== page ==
I really liked some of the other of his quotes as well, so, cut the exhibition organisers some slack, he is a genuinely interesting painter, artist and individual whose self-knowledge of his own fate squeezed greatness out of him. For example: “What would life be, if we had no courage to attempt anything?”, or, “Great things are not done by impulse, but by a series of small things brought together”, or, “I am always doing what I cannot do yet, in order to learn how to do it”, or, “Normality is a paved road: It’s comfortable to walk, but no flowers grow on it.”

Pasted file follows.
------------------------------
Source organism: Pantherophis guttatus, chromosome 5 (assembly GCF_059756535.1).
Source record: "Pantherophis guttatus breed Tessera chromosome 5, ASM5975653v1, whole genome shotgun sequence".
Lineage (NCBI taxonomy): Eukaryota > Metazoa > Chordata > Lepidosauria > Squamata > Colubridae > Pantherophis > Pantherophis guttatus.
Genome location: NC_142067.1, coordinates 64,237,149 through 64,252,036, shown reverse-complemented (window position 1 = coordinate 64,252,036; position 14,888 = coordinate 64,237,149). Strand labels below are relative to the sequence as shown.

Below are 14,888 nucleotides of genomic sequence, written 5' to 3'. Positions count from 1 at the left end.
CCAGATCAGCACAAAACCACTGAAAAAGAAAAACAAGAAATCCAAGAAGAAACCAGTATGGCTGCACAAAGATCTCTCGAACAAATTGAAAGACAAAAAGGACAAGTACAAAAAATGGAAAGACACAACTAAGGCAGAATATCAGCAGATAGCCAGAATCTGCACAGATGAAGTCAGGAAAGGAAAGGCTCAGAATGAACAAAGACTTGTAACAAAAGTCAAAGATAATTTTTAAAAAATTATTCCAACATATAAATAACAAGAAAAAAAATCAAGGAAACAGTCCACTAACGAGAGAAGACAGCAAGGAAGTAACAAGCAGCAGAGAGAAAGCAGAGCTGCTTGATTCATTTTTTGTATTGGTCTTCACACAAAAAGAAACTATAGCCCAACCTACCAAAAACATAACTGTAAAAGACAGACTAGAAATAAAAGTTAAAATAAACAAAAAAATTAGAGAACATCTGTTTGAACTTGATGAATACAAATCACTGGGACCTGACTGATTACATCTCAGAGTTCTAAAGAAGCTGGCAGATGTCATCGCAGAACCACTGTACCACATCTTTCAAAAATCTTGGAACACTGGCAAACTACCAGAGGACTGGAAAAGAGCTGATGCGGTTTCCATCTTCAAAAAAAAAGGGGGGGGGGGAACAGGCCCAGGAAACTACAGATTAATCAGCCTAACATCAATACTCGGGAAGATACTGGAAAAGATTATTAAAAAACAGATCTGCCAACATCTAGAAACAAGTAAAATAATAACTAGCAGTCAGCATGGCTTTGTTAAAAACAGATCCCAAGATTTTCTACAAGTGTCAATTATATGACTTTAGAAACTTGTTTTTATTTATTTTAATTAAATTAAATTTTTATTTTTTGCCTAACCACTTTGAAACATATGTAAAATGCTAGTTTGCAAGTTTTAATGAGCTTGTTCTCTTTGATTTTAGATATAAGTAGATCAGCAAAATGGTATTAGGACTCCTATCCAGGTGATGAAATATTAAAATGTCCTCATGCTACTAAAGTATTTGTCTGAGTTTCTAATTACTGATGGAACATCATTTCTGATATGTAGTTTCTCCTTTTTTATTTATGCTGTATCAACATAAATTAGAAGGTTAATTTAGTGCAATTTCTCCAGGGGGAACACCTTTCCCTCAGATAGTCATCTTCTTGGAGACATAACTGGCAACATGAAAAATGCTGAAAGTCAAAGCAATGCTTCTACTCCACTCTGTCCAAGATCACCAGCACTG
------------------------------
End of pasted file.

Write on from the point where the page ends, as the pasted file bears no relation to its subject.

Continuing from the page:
Anyway – the aircraft, no, the space shuttle hanger: it’s BIG! It’s full of people surrendering to The Experience: teenagers, parents, kids, all ages lounging on deck chairs or benches. The walls, though high, do not extend high enough to hide the supporting structure of girders, probably, well, certainly on purpose: you are being welcomed into a staging post for the new era and that’s what they look like in the movies, so that’s what it looks like here. The construction, the immediate impression, the hushed, enraptured audience evoke – I think back to where I’ve just been: medieval Girona in Catalonia and its cathedral, the way that has been constructed over the centuries to evoke exactly those sorts of associations and feelings – yes, it’s a cathedral and we’re being invited to join in a religious experience! The music swells in corroboration: The Beyond has been brought to earth! Feel The Power! Join the Believers! Abandon Thyself to the Numinous! All Hail The Greatness of Art!